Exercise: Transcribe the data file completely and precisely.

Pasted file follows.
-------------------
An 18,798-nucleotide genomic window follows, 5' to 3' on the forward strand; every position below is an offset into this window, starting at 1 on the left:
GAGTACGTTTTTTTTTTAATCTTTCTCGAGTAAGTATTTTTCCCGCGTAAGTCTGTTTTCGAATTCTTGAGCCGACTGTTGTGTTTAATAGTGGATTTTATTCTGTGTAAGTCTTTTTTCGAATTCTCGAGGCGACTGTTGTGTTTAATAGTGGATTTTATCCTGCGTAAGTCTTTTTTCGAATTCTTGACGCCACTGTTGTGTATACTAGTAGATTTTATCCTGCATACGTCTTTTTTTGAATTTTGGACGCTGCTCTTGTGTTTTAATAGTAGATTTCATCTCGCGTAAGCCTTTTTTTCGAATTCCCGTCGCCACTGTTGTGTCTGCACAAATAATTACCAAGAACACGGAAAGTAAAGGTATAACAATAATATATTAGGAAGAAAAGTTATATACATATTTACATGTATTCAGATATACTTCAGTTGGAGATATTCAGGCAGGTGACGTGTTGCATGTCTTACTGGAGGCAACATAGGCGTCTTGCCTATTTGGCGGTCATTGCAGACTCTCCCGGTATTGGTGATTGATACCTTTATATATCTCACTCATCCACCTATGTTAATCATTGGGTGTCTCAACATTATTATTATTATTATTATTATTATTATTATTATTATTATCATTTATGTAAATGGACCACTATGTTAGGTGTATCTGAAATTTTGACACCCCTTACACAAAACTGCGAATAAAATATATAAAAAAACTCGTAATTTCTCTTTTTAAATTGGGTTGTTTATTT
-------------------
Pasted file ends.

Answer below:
An 18,798-nucleotide genomic window follows, 5' to 3' on the forward strand; every position below is an offset into this window, starting at 1 on the left:
GAGTACGTTTTTTTTTTAATCTTTCTCGAGTAAGTATTTTTCCCGCGTAAGTCTGTTTTCGAATTCTTGAGCCGACTGTTGTGTTTAATAGTGGATTTTATTCTGTGTAAGTCTTTTTTCGAATTCTCGAGGCGACTGTTGTGTTTAATAGTGGATTTTATCCTGCGTAAGTCTTTTTTCGAATTCTTGACGCCACTGTTGTGTATACTAGTAGATTTTATCCTGCATACGTCTTTTTTTGAATTTTGGACGCTGCTCTTGTGTTTTAATAGTAGATTTCATCTCGCGTAAGCCTTTTTTTCGAATTCCCGTCGCCACTGTTGTGTCTGCACAAATAATTACCAAGAACACGGAAAGTAAAGGTATAACAATAATATATTAGGAAGAAAAGTTATATACATATTTACATGTATTCAGATATACTTCAGTTGGAGATATTCAGGCAGGTGACGTGTTGCATGTCTTACTGGAGGCAACATAGGCGTCTTGCCTATTTGGCGGTCATTGCAGACTCTCCCGGTATTGGTGATTGATACCTTTATATATCTCACTCATCCACCTATGTTAATCATTGGGTGTCTCAACATTATTATTATTATTATTATTATTATTATTATTATTATTATCATTTATGTAAATGGACCACTATGTTAGGTGTATCTGAAATTTTGACACCCCTTACACAAAACTGCGAATAAAATATATAAAAAAACTCGTAATTTCTCTTTTTAAATTGGGTTGTTTATTT